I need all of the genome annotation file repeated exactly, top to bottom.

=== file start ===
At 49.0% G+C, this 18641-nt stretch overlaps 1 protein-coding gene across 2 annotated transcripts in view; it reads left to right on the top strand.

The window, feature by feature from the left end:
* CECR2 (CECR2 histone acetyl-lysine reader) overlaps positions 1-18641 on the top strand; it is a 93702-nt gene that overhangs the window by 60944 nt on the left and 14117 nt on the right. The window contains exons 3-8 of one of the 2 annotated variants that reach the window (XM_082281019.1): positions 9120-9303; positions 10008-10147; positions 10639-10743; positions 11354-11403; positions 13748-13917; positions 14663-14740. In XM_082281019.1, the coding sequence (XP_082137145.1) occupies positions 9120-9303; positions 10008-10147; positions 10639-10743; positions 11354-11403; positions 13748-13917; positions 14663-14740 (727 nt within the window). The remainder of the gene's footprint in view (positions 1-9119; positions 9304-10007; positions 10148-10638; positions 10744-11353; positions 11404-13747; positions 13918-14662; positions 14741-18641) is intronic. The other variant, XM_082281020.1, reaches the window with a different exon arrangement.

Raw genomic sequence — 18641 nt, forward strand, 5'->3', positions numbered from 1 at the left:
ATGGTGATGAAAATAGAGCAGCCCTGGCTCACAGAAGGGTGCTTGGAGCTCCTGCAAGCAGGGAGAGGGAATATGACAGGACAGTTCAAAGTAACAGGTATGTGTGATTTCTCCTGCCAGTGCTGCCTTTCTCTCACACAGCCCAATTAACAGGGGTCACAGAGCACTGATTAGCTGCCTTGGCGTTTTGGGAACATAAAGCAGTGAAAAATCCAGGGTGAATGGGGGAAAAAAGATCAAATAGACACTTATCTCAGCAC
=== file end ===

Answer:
At 49.0% G+C, this 18641-nt stretch overlaps 1 protein-coding gene across 2 annotated transcripts in view; it reads left to right on the top strand.

The window, feature by feature from the left end:
* CECR2 (CECR2 histone acetyl-lysine reader) overlaps positions 1-18641 on the top strand; it is a 93702-nt gene that overhangs the window by 60944 nt on the left and 14117 nt on the right. The window contains exons 3-8 of one of the 2 annotated variants that reach the window (XM_082281019.1): positions 9120-9303; positions 10008-10147; positions 10639-10743; positions 11354-11403; positions 13748-13917; positions 14663-14740. In XM_082281019.1, the coding sequence (XP_082137145.1) occupies positions 9120-9303; positions 10008-10147; positions 10639-10743; positions 11354-11403; positions 13748-13917; positions 14663-14740 (727 nt within the window). The remainder of the gene's footprint in view (positions 1-9119; positions 9304-10007; positions 10148-10638; positions 10744-11353; positions 11404-13747; positions 13918-14662; positions 14741-18641) is intronic. The other variant, XM_082281020.1, reaches the window with a different exon arrangement.

Raw genomic sequence — 18641 nt, forward strand, 5'->3', positions numbered from 1 at the left:
ATGGTGATGAAAATAGAGCAGCCCTGGCTCACAGAAGGGTGCTTGGAGCTCCTGCAAGCAGGGAGAGGGAATATGACAGGACAGTTCAAAGTAACAGGTATGTGTGATTTCTCCTGCCAGTGCTGCCTTTCTCTCACACAGCCCAATTAACAGGGGTCACAGAGCACTGATTAGCTGCCTTGGCGTTTTGGGAACATAAAGCAGTGAAAAATCCAGGGTGAATGGGGGAAAAAAGATCAAATAGACACTTATCTCAGCAC